Jurgen Klopp’s sense of relief was palpable. The Liverpool manager had to wait until the 73rd minute for his side to break the deadlock against Crystal Palace on Saturday, by which stage he was probably afraid of dropping two more points against opponents outside of the big seven.
That was the Reds’ Achilles heel last season: while they were able to remain unbeaten in matches against Chelsea, Tottenham Hotspur, Arsenal, Everton, Manchester City and Manchester United, Klopp’s charges failed to win 11 of their 26 encounters with the rest of the division. One such victory – a 3-0 triumph over Middlesbrough on the final day of the season – wrapped up a fourth-place finish and secured Liverpool’s place in this year’s edition of the Champions League, but a title challenge could have been possible had the Merseysiders been more consistent against the bottom 13 teams.
Familiar failings undid Liverpool on the opening day of this campaign, as two concessions from set-pieces denied them victory against Watford at Vicarage Road. That 3-3 draw was followed by a fine 2-1 win at Hoffenheim in the first leg of their Champions League play-off on Tuesday, before the weekend’s meeting with bogey team Palace.
The south Londoners had won each of their three previous trips to Anfield and set about making life difficult for their illustrious opponents from the first whistle. The unavailability of Philippe Coutinho, officially injured but also heavily linked with a big-money move to Barcelona in recent weeks, was another issue for the hosts; the Brazilian is Liverpool’s go-to player when it comes to unlocking deep defences, and his absence – along with that of Adam Lallana – would have been welcomed by Frank de Boer.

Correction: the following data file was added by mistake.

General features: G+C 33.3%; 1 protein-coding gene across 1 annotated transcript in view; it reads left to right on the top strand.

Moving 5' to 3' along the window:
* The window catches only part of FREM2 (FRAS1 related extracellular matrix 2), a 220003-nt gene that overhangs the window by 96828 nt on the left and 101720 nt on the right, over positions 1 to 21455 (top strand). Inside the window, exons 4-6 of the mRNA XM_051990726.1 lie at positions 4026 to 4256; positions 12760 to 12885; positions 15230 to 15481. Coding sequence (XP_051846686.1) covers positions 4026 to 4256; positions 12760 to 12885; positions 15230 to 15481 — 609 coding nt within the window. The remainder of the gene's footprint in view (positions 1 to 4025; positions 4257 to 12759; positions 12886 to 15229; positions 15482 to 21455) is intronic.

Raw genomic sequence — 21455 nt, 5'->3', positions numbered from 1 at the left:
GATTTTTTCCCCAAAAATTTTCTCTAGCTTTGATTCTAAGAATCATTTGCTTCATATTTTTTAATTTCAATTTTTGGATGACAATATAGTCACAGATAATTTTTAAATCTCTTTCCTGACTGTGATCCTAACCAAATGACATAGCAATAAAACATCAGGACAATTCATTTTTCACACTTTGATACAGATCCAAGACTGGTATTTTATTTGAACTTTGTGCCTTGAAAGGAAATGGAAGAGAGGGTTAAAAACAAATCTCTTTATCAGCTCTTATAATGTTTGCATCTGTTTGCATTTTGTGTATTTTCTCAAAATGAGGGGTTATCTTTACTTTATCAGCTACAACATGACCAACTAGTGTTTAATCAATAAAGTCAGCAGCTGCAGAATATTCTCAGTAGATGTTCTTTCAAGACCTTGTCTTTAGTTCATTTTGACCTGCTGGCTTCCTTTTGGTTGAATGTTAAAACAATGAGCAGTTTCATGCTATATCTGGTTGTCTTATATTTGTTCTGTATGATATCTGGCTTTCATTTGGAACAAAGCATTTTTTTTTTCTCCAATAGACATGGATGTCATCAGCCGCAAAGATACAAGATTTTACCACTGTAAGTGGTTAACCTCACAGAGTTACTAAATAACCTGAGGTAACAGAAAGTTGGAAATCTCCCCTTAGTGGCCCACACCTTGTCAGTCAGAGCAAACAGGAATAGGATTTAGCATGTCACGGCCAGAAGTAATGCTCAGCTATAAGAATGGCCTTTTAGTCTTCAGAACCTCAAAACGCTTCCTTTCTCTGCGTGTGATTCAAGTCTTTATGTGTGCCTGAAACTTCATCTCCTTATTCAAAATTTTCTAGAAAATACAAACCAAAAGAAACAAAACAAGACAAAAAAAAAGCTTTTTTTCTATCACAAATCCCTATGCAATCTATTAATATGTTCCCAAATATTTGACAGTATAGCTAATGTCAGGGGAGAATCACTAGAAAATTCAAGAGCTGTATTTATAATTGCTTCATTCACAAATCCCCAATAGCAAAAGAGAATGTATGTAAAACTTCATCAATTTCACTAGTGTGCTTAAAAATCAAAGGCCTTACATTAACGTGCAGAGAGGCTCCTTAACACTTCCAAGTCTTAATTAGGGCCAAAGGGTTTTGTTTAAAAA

There were two key reasons for Liverpool’s troubles against bottom-half teams last term. In the bigger games the Reds’ counter-pressing was essential to their chance creation, but it is harder to have success with such a tactic when opponents defend close to their own goal and avoid trying to play out from the back. The task then becomes prising open compact and well-organised defensive units, which Liverpool regularly struggled to do.
Secondly, the opportunities Klopp’s chances conceded tended to be high-quality ones. Once teams beat the initial line of pressure they often found themselves up against isolated central defenders and were therefore able to fashion excellent scoring chances, while set-plays proved a more specific but equally damaging problem.
On Saturday, though, they found a way to get over the line. Palace frustrated the hosts for much of the game and could have taken the lead through Christian Benteke early on in the second half, but Liverpool created the majority of the chances and ultimately deserved to collect maximum points, even if Sadio Mane’s winning goal was only made possible thanks to a mistake from Luka Milivojevic. Nevertheless, the Reds got the job done in front of their own supporters – and that, for now at least, is all that matters.